MESSAGE: test.pl initialized.
First match "test" or ""
437560 437296 438320

It looks to me that combining real regular expressions with $`, $& and $'
means trouble.

Am I making some big mistake here or is there some big bug here? (Which would
mean disaster, since I'll have to abandon perl in that case).

I am running perl 4.010 on SUNOS 4.1.1 (SPARC), Ultrix 4.0 (MIPS), SUNOS 3.5
(MC68020). All except 68020 are compiled with gcc. The SUNOS 3.5 version gives
smaller numbers as length( $`) etc.
--
Gerben Wierda
Phone: (+31) 2154 84415                 Home: (+31) 85 516677
        "If you don't know where you are going, any road will take you there."
        Lewis Carroll, "Alice in Wonderland".



Tue, 29 Mar 1994 20:09:29 GMT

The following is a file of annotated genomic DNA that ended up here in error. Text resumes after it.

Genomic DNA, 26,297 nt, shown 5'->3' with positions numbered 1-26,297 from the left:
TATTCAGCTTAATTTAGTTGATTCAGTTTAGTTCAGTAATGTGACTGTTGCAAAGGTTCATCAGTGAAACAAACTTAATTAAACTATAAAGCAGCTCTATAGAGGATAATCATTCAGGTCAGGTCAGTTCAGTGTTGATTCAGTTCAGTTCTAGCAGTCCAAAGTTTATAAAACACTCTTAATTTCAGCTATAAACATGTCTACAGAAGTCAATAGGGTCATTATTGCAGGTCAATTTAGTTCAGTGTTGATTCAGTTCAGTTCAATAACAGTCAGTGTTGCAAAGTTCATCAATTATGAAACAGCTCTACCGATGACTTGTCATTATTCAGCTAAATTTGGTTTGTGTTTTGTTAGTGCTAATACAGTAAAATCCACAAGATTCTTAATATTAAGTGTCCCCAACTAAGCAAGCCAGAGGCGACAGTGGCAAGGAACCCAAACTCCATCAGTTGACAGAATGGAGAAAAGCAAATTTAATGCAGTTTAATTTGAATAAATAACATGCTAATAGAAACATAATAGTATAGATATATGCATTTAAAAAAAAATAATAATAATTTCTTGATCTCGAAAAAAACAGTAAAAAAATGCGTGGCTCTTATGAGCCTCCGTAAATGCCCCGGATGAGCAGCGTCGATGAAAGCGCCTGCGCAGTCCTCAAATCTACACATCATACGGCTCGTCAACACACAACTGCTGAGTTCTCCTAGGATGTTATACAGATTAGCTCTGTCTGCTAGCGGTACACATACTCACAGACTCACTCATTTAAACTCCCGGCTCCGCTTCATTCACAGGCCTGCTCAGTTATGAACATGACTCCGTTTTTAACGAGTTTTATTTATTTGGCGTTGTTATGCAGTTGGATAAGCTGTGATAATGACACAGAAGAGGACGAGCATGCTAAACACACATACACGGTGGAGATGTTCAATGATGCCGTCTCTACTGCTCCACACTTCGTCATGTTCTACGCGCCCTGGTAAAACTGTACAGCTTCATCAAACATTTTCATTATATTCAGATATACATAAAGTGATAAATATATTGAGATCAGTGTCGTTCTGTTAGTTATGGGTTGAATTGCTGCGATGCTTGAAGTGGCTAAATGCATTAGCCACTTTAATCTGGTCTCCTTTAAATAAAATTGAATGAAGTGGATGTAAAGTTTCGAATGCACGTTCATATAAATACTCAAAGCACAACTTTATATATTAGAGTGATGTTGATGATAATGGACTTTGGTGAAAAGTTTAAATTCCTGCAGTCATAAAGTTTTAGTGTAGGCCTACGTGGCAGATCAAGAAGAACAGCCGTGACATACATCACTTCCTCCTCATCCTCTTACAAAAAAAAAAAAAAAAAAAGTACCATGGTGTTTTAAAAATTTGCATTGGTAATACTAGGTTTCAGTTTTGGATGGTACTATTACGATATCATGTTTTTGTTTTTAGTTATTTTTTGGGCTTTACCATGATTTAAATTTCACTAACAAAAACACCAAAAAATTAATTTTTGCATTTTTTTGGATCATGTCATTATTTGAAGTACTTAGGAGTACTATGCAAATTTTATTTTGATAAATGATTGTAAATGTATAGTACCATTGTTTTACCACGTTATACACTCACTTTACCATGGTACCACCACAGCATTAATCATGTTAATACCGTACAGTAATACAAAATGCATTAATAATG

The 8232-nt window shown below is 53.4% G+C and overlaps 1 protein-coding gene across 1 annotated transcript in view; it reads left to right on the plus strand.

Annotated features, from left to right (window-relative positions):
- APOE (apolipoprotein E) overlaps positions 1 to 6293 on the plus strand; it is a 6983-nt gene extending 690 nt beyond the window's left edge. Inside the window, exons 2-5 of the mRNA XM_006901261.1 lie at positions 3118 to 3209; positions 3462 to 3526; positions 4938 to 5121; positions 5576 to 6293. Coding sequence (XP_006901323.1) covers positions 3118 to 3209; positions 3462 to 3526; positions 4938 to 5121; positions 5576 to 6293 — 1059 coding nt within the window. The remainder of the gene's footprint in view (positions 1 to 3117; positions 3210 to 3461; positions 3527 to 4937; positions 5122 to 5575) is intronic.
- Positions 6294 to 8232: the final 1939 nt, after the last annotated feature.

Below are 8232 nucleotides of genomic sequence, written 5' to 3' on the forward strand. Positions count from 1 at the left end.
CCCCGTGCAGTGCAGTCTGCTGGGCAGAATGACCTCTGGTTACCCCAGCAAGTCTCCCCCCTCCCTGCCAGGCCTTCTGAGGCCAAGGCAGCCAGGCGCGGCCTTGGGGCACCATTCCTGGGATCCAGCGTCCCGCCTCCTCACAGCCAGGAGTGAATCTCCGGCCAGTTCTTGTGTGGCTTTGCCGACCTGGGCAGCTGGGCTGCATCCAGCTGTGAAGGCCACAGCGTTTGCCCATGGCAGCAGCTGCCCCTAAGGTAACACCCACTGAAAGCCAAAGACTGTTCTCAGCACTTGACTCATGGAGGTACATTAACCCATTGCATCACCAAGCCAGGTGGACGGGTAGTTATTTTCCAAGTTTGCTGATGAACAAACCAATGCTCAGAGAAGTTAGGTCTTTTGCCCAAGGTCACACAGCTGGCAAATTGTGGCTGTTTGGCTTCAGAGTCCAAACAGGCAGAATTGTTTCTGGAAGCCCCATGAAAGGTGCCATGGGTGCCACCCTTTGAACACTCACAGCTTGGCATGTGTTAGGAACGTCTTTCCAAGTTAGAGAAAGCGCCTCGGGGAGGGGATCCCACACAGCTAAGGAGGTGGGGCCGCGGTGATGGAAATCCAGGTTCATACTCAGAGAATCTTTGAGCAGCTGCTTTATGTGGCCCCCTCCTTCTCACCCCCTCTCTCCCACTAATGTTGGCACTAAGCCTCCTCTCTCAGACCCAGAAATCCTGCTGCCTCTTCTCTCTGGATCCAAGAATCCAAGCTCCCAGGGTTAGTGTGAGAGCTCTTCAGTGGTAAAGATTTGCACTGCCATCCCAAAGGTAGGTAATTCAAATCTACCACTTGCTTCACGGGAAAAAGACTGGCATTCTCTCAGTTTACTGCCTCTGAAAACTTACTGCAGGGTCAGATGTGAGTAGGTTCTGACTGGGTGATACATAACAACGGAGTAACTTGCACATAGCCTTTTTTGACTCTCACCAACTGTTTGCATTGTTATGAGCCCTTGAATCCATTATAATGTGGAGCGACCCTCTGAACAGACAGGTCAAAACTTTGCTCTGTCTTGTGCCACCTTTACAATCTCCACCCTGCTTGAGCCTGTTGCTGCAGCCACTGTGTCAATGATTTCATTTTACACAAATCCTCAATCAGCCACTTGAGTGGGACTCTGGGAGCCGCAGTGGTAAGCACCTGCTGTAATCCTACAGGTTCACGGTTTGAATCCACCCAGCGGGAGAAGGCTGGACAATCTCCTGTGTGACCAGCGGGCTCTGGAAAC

BIG TROUBLE! Please help!

| Try the following:
|
| ============================ test2.pl ================================
| $_ = "aaabbbccc";
| /bbb/;
| print "$`:$&:$'\n";
| $_ = "aaabbbccc";
| /b*/;
| print "$`:$&:$'\n";
| ============================ output ==================================
| aaa:bbb:ccc
| ::aaabbbccc
| ======================================================================
+--------
This looks correct to me.  In your second example, /b*/ means "match
ZERO or more occurrences of a 'b'".  The match did succeed; it matched
the zero part.  Then the part before the match is also null and the
entire string is after the match.

Try the pattern /b+/ to get what you want.

        Jeff
--
Jefferson K. French                     Alliance Technologies, Inc.
(512) 794-0439                          Shepard Mountain Plaza
                                        6034 West Courtyard Dr., Suite 250
...!uunet!alliance!jefff                Austin, TX  78730



Wed, 30 Mar 1994 20:58:12 GMT  
 BIG TROUBLE! Please help!

:This looks correct to me.  In your second example, /b*/ means "match
:ZERO or more occurrences of a 'b'".  The match did succeed; it matched